In today’s linguistically and culturally diverse schools, it is important that teachers use inclusive pedagogies, such as translanguaging. This pedagogy assumes that teachers have positive attitudes towards children’s home languages and cultures (translanguaging stance), which we explored in our study with 40 preschool teachers in Luxembourg. The teachers participated in the professional development course on translanguaging over six months. To identify teachers’ stance before and after the course, they completed questionnaires and participated in focus groups, and after completing the course, teacher–child interactions in the classroom were videotaped and analysed. Empirical findings of the questionnaires demonstrate that teachers’ attitudes towards children’s multilingualism and home languages increased significantly after participating in the course. In the focus groups, the majority of teachers expressed a mild translanguaging stance, meaning that they were afraid that the inclusion of children’s home languages will hinder children’s development of the school language, Luxembourgish. Finally, in the videotaped observations, the foci teachers demonstrated their positive stance in one activity and a negative stance in another. Following the study's multi-method approach, we conclude that teachers’ attitudes were ambivalent and paradoxical, which depicts a rather realistic picture of preschool teachers’ attitudes in Luxembourg. [less ▲]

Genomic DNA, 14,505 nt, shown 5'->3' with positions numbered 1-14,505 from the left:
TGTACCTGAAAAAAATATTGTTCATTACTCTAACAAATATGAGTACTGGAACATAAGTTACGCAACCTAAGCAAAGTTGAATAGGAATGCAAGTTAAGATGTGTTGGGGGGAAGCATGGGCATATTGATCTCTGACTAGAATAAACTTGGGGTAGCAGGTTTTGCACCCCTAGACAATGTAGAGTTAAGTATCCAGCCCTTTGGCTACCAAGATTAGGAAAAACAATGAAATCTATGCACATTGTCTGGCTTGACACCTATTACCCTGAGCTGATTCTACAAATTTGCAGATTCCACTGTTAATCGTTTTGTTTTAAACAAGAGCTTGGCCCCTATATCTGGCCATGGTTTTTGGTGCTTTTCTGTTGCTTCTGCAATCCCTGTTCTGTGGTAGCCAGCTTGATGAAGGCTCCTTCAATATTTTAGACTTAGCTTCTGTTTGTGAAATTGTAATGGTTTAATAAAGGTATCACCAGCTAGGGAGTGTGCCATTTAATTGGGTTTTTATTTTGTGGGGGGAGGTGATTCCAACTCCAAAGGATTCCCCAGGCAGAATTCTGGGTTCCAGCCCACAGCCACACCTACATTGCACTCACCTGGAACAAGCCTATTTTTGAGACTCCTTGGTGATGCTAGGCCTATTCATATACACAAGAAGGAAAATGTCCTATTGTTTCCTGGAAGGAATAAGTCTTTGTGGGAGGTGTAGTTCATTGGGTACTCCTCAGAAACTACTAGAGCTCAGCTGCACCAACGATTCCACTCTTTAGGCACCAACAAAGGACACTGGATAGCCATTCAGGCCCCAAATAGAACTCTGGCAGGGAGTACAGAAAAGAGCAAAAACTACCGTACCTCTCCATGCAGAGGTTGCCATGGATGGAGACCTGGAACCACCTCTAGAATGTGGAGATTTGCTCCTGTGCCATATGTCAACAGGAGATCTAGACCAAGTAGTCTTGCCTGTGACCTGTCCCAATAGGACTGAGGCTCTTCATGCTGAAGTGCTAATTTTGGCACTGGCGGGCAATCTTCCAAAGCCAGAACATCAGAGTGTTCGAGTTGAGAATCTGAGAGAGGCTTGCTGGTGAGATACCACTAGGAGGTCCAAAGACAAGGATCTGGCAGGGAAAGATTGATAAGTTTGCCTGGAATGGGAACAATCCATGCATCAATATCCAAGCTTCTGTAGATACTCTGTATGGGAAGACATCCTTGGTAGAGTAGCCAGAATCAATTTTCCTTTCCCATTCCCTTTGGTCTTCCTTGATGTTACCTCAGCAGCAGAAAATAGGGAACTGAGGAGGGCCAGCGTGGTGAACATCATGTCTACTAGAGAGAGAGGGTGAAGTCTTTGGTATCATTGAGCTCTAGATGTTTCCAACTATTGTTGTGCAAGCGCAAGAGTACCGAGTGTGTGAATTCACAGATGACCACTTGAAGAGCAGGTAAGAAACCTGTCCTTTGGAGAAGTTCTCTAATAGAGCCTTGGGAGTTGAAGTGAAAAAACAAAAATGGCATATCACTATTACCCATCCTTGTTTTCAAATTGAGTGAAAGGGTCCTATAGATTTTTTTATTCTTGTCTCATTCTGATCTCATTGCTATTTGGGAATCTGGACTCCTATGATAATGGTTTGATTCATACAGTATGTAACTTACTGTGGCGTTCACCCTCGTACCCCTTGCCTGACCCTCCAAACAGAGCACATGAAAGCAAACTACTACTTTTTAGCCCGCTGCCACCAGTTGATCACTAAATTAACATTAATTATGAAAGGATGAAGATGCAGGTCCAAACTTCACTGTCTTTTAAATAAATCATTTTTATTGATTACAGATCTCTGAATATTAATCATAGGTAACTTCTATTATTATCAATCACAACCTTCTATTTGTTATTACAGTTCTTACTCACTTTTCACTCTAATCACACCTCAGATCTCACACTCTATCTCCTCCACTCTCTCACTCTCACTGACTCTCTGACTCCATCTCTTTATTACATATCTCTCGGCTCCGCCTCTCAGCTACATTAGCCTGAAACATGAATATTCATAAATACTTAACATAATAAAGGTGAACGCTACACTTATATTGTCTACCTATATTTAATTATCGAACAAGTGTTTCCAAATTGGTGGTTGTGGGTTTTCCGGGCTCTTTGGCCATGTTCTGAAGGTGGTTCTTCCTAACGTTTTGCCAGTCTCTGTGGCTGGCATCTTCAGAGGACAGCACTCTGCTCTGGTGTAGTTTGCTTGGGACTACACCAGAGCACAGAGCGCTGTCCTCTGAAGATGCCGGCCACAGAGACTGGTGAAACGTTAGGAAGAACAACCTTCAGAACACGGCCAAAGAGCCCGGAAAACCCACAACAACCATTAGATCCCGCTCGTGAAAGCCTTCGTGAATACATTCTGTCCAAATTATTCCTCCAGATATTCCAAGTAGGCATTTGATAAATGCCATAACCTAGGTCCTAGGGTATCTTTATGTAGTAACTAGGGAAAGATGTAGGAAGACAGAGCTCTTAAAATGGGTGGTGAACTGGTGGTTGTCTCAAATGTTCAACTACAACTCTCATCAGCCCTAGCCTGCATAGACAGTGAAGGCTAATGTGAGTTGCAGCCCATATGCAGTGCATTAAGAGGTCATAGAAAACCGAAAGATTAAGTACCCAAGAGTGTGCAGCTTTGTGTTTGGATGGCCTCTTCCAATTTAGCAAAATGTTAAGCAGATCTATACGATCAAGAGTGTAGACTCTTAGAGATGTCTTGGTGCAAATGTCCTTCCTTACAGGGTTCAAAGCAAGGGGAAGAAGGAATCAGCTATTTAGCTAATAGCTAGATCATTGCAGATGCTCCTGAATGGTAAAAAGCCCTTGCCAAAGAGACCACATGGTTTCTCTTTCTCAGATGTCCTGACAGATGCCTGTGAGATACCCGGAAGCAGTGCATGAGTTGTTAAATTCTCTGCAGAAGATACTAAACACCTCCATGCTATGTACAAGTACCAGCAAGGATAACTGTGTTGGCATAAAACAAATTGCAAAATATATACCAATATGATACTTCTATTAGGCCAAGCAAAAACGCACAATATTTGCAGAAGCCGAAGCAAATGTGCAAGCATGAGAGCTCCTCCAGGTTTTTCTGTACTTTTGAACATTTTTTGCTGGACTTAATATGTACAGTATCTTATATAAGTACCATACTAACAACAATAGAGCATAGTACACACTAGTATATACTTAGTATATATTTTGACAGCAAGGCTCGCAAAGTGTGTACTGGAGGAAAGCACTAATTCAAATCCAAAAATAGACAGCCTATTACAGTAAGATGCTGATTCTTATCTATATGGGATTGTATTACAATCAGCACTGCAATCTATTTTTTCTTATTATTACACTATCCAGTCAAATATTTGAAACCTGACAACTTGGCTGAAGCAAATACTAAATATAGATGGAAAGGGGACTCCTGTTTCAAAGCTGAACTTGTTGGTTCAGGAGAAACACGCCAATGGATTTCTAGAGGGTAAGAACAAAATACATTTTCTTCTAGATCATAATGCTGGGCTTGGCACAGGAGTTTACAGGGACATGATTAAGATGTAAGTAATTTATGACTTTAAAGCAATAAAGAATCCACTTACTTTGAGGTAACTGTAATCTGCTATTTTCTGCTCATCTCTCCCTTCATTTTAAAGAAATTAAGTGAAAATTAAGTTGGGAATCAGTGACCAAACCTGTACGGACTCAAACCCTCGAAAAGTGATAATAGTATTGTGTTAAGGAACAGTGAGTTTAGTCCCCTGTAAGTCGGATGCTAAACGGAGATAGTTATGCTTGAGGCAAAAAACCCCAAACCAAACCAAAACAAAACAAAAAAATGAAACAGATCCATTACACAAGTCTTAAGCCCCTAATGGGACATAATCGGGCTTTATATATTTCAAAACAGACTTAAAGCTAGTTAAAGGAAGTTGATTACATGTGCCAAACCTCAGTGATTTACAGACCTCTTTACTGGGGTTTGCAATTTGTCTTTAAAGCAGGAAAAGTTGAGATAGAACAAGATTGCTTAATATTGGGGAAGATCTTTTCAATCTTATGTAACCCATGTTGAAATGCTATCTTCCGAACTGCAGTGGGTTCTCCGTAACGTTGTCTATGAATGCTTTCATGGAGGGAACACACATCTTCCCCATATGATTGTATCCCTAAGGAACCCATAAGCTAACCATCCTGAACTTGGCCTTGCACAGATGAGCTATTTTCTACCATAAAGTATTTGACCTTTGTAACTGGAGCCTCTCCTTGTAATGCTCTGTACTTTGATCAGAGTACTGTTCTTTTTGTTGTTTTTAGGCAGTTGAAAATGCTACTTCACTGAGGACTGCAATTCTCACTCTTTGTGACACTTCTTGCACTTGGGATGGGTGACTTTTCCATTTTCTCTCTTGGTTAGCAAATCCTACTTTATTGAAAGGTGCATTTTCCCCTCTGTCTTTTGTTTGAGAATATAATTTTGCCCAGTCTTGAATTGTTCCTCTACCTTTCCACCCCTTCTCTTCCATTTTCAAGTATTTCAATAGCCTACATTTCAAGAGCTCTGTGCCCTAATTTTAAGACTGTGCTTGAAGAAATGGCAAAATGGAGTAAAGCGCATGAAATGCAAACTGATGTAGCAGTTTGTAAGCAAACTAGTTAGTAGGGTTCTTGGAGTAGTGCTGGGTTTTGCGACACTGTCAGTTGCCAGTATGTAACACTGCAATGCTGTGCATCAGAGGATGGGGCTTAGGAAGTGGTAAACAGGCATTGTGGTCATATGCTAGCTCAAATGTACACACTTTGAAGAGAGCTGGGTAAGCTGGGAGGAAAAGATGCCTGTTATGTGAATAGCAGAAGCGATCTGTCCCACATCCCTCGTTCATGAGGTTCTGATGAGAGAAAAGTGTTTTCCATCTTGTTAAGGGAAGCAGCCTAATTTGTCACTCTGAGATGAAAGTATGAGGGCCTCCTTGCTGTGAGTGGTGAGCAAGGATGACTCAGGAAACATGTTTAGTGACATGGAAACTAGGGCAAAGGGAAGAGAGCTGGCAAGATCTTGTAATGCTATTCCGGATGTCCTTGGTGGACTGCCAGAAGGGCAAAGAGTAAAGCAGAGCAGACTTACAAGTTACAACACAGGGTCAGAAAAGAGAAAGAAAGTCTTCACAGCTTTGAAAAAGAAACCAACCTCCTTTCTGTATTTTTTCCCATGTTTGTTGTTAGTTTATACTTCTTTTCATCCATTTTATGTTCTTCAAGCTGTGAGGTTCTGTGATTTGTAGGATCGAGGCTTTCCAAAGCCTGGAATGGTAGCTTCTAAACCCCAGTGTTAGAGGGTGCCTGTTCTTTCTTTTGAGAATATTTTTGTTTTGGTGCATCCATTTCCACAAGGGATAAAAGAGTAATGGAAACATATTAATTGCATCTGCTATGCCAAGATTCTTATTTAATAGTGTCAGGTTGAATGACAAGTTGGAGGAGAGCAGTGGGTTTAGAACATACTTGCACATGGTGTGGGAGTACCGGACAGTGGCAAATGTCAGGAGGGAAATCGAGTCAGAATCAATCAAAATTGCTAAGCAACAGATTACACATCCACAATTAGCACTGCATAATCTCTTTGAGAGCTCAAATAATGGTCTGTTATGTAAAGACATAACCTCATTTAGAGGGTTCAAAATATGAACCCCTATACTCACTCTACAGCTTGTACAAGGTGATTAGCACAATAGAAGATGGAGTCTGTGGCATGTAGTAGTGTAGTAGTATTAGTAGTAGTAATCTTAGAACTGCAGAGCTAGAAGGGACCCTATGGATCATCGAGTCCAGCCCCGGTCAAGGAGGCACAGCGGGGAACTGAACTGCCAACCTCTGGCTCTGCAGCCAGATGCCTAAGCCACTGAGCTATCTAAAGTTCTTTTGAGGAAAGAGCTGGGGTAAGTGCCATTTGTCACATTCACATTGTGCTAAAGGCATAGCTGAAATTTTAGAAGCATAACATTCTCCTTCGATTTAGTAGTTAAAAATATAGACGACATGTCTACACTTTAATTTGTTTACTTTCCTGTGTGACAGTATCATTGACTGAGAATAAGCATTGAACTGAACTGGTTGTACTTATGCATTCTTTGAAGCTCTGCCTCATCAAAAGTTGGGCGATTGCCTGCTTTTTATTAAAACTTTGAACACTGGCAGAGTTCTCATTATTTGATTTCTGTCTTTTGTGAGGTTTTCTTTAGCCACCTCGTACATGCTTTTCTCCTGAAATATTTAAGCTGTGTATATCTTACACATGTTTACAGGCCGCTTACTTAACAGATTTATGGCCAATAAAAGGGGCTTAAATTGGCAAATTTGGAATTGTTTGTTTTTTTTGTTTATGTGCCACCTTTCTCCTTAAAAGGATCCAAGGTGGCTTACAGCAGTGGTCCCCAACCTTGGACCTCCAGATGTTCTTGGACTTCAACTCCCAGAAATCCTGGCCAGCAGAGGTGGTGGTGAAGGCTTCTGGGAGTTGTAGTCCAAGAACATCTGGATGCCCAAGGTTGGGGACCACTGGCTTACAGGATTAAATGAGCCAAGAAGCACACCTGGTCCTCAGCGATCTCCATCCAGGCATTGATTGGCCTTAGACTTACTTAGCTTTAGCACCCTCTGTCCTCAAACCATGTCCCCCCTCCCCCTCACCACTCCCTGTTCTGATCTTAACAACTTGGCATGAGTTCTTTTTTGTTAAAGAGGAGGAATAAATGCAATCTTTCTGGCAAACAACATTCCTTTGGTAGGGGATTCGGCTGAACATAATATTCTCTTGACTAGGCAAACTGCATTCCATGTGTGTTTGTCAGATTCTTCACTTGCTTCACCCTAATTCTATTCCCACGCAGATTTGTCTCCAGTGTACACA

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See detailTranslanguaging pedagogy and creative activism for early education in multilingual Luxembourg
Aleksic, Gabrijela UL

Scientific Conference (2022, September 07)

Luxembourg is a highly linguistically and culturally diverse country. In early education, there are 64 % of four-year old children who not speak Luxembourgish at home (MENJE, 2018). From 2017 ... [more ▼]

Luxembourg is a highly linguistically and culturally diverse country. In early education, there are 64 % of four-year old children who not speak Luxembourgish at home (MENJE, 2018). From 2017, multilingual early education is mandatory, which obliges teachers to develop children’s Luxembourgish, familiarizing them with French, and valuing their home languages. Therefore, the present project aimed to: (1) offer an 18-hours professional development (PD) course in translanguaging pedagogy to 40 teachers over 6 months, (2) strengthen home-school collaboration, and (3) support children’s linguistic, socio-emotional, and cognitive development and engagement in the classroom. The results from teacher questionnaires, focus groups, and interviews, showed that there was some positive change regarding the attitudes towards children’s home languages. The interviews with 17 parents indicated that there was a need for more home-school collaboration. The tests in early literacy and numeracy with 23 preschool children over one year, identified that children performed higher in their home languages. The video observations showed that when the teachers used children’s languages in the classroom, this impacted positively their well-being. Following the principles of creative activism, the author produced: (1) the website with over 100 practical activities on how teachers can involve children’s languages and families, (2) the illustrated book Sumak for parents, showing difficulties with integration in a new country, and (3) the illustrated book, Mara’s song for preschool children, showing how Mara finds her way in the new classroom. [less ▲]

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See detailPublications and a new project BELONG
Aleksic, Gabrijela UL

Speeches/Talks (2022)

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See detailTranslanguaging pedagogy and creative activism for preschool teachers, parents, and children
Aleksic, Gabrijela UL